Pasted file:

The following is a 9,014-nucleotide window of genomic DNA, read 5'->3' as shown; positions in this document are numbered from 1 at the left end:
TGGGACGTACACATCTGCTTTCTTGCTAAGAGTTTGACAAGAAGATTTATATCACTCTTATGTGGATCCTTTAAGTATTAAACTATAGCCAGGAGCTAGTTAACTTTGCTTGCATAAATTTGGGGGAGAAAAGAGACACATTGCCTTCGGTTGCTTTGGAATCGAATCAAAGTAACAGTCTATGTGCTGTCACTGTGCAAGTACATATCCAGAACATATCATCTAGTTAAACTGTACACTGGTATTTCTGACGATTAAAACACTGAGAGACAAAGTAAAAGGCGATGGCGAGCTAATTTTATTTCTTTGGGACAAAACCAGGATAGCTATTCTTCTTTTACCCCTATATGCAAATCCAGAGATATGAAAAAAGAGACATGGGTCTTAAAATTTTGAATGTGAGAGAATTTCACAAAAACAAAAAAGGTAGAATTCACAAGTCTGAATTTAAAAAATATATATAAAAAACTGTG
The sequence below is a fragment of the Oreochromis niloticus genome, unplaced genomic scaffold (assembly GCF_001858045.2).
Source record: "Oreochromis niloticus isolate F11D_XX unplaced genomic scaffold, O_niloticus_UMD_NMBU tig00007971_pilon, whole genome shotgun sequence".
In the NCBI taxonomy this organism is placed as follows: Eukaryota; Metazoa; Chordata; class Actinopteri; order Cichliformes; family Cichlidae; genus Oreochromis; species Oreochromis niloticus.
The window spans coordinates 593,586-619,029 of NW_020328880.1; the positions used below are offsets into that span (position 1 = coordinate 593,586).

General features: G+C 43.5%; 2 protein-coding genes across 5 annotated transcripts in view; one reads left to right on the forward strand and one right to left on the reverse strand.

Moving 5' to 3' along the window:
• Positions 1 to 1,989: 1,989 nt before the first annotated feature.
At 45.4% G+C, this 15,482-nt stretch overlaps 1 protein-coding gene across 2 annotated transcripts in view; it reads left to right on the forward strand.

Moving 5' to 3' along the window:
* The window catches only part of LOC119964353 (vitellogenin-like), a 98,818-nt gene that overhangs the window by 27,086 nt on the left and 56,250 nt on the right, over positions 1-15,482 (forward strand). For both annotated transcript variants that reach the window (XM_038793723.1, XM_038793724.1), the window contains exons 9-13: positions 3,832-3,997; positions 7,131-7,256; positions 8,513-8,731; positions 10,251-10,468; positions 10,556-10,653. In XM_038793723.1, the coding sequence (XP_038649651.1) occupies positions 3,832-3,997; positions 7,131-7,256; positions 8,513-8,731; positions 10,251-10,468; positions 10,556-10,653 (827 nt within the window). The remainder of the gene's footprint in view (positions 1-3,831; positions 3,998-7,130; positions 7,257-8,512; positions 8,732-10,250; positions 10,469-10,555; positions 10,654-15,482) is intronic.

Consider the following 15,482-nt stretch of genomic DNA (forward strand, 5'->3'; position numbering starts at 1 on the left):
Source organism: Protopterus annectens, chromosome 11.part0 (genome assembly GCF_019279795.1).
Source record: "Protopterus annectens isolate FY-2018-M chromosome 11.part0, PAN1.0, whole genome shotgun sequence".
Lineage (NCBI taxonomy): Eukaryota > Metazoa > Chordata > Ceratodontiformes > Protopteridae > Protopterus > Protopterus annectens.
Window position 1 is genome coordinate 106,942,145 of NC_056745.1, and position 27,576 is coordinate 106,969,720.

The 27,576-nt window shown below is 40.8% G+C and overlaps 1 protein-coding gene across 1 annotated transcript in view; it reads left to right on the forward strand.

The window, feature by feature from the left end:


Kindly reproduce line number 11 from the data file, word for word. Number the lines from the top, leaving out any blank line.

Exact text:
Moving 5' to 3' along the window: